Recovering from HyperV failure

It finally happened. A virtual machine refused to startup. It has unknown boot errors. So we just delete the VM and recreate it using the base VHD that it had. All the snampesots (avhd files) were intact. So a google search shows:

Microsoft MVP Brian’s IT Proctology blog with the following data:

You manually merge your snapshots into your base VHD before you boot your VM. (I am assuming that you know how to connect to an existing VHD using the new VM wizard).
Merging of snapshots can be performed manually. This is achieved by:
On your Hyper-V host.Power off the Virtual Machine.
Make a copy of the VHD and its corresponding AVHD files.
Rename the AVHD extension to VHD.
Write down the order of the disks from youngest to oldest (the oldest should be the root VHD). You can do this by looking at the last modified time stamp on the origional AVHD files, find the one that last changed. And find the last one that changed before it.
In the Hyper-V manager, open the Edit Disk wizardBrowse to the youngest VHD in the chain, then choose ‘reconnect’ to point to the next youngest (the one that came before).
Open the Edit Disk wizard a second time and merge.
Then repeat the process until you have only a single VHD.
In a disaster case, you need to recover a copy of the root VHD prior to attaching it to a new VM and booting it (the act of booting it, modifies it)
Usually the most difficult part of this process is finding the last AVHD (differencing disk) in the chain.
The easiest way to do this is to find the configuration file for the VM.

Virtual Server 2005 R2 SP1 includes a tool called VHDmount that allows you to mount a virtual hard disk (which in fact is a .VHD file) directly on your host operating system. VHDMount is provided as a command line tool. You can perform various tasks by either running it directly from the Command Line, or by using simple batch files that do what you need to do. Some of the capabilities of VHDMount are:

/p – Plugs in the specified VHD as a virtual disk device without mounting the volume.

/m – Plugs in the specified VHD as a virtual disk device and mounts the volume.

/f – Performs the specified operation without creating an Undo Disk. This parameter is applicable for /p and /m. All changes to the mounted disk are directly written to the specified VHD.

/u – Unplugs the virtual disk device for the specified VHDFileName.

/c – Updates the original VHD with all changes that were stored in the Undo Disk anddeletes the Undo Disk after unplugging the disk. This parameter is only applicable if the VHD was mounted without using /f.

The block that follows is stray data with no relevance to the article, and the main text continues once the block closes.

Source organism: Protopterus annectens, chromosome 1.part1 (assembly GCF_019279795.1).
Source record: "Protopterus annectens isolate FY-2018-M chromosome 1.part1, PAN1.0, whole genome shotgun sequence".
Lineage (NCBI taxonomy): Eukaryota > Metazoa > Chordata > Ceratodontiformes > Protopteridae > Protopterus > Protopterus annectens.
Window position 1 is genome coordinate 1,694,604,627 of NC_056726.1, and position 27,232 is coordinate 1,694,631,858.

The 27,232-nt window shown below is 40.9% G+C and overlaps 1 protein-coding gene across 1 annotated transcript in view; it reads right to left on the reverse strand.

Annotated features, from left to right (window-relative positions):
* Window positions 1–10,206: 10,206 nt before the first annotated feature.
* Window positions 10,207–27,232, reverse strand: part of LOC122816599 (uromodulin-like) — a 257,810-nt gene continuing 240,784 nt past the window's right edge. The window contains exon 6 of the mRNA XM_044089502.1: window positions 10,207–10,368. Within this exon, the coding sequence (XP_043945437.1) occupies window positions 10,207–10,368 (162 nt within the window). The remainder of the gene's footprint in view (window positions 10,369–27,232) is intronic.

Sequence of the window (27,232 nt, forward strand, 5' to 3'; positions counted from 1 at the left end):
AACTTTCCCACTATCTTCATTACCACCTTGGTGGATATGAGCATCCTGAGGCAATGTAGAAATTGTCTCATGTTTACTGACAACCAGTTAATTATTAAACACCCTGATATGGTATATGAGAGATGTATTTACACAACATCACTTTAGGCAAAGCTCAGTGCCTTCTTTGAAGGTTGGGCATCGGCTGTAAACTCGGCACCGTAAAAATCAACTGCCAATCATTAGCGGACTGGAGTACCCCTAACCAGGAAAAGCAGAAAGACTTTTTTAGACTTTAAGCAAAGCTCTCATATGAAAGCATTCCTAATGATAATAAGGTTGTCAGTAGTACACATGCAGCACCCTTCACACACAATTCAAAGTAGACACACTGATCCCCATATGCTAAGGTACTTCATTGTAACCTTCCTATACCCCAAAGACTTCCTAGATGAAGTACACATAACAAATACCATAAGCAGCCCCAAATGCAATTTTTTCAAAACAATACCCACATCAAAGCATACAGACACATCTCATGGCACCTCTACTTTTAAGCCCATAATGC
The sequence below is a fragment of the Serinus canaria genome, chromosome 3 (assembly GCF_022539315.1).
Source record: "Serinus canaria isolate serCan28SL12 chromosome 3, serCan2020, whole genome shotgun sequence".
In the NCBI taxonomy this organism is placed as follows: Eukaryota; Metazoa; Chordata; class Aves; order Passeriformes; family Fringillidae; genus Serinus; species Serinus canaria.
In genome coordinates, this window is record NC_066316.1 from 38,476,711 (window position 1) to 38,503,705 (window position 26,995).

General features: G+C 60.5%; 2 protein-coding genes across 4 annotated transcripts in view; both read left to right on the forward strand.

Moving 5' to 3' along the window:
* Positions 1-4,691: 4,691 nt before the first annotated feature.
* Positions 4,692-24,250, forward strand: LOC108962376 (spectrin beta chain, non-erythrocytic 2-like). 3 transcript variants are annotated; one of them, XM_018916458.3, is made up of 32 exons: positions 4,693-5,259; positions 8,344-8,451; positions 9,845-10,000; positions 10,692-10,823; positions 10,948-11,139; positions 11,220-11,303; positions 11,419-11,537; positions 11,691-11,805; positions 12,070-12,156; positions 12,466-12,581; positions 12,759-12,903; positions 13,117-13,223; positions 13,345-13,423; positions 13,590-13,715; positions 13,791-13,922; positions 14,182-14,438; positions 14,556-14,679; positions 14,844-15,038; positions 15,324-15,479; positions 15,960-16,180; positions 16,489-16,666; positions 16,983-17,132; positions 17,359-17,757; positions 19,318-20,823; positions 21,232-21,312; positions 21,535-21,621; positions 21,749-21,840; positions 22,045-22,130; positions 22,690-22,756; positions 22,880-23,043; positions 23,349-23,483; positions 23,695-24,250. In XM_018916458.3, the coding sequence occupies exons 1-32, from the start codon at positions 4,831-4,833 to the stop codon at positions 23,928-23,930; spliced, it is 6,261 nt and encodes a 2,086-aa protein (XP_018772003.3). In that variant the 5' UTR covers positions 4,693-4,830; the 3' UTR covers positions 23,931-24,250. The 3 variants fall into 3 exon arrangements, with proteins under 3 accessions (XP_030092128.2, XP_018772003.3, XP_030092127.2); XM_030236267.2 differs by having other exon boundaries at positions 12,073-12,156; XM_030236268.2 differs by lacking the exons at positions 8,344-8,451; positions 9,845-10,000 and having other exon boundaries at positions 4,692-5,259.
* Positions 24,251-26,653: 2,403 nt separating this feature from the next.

/d – Discards all changes to the mounted disk and deletes the Undo Disk after unplugging the disk. This parameter is only applicable if the VHD was mounted without using /f.

/q – Displays the disk name of the mounted virtual disk device for the specified VHDFileName.

VHDFileName – VHD name including full path.

DriveLetter – Optional parameter for /m option. If drive letter is specified the volumes are mounted starting at the specified drive letter. If drive letter is not specifiedit is automatically assigned.

All – Applies the operation on all mounted virtual disk devices. This parameter is applicable for /u and /q.

By default, VHDMount creates an Undo Disk in current user’s temporary folder. All changes to the mounted disk are written to this Undo Disk. Use /c to commit or /d to discard these changes at the time of unplugging the disk device. Use /f option to mount a VHD without an Undo Disk.

VHDMOUNT /p [/f] VHDFileName
VHDMOUNT /m [/f] VHDFileName [DriveLetter]
VHDMOUNT /u [/c | /d] VHDFileName | All
VHDMOUNT /q VHDFileName | All

A huge thanks to you Brian. However, in my case, there was some read errors in the avhd files. So i decided to use the VHDmount tool instead as outlined in Petri knowledge base:

The idea is that if i can access the files in the vhd (or the renamed avhd file), then i should be able to copy the files (sql backup) needed to update my installation!
I havent done this yet, so at this writing, I am still going to find out soon 🙂

Update: I finally figured out where what we were doing wrong. I started from the oldest instead of starting from the newest snapshot, and going backwards to the NEXT oldest snapshot.
When the wizard asks for ‘parent’ to connect to, just use the next oldest snapshot. It is typically also listed in the wizard 🙂